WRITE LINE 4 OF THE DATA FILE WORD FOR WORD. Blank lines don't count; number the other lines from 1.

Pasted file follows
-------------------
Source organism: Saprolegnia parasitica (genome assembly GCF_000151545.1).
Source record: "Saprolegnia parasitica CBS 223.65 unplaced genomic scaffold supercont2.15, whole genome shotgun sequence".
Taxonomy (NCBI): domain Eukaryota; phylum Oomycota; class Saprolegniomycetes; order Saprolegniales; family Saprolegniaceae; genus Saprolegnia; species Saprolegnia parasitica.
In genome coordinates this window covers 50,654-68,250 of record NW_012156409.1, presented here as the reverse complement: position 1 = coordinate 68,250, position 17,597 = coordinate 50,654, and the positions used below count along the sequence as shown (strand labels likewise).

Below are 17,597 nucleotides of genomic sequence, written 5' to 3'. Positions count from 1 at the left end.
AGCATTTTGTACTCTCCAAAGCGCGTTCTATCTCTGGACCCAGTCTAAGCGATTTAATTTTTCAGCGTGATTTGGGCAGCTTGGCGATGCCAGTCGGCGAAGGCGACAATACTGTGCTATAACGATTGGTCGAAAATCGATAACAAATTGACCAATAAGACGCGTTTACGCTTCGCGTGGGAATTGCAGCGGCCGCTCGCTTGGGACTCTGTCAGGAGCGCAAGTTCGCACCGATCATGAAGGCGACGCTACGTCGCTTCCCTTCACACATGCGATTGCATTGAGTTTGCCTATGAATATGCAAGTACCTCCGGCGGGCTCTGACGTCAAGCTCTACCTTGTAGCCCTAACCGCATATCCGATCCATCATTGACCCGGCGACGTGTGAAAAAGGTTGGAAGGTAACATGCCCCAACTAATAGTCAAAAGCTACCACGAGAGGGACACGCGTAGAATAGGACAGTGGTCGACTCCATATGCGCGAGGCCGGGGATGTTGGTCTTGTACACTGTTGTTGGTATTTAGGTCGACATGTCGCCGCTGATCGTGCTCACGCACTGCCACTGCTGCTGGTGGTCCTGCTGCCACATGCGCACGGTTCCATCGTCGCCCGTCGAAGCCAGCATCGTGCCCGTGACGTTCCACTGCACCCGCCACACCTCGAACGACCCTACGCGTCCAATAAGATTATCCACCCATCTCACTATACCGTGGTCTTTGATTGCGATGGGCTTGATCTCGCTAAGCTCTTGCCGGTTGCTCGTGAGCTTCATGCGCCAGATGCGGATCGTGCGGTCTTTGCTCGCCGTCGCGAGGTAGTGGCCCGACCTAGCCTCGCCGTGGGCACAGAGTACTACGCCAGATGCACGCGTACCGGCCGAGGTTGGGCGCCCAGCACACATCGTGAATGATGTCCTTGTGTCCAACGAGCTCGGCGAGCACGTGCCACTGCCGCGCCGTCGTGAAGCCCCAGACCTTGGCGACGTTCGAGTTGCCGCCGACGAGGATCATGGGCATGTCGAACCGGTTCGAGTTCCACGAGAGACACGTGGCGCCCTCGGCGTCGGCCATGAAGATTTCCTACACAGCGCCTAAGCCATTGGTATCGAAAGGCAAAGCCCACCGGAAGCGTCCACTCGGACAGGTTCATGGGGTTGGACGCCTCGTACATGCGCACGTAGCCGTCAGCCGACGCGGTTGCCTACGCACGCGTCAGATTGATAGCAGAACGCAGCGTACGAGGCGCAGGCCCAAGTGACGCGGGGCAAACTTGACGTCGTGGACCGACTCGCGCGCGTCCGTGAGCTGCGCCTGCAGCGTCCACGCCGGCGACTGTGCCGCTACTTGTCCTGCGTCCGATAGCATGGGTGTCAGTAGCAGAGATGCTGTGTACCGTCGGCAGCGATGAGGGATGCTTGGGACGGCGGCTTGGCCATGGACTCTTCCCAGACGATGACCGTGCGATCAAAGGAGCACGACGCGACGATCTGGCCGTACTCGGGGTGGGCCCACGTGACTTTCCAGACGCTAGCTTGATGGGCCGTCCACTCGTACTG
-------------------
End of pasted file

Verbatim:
In genome coordinates this window covers 50,654-68,250 of record NW_012156409.1, presented here as the reverse complement: position 1 = coordinate 68,250, position 17,597 = coordinate 50,654, and the positions used below count along the sequence as shown (strand labels likewise).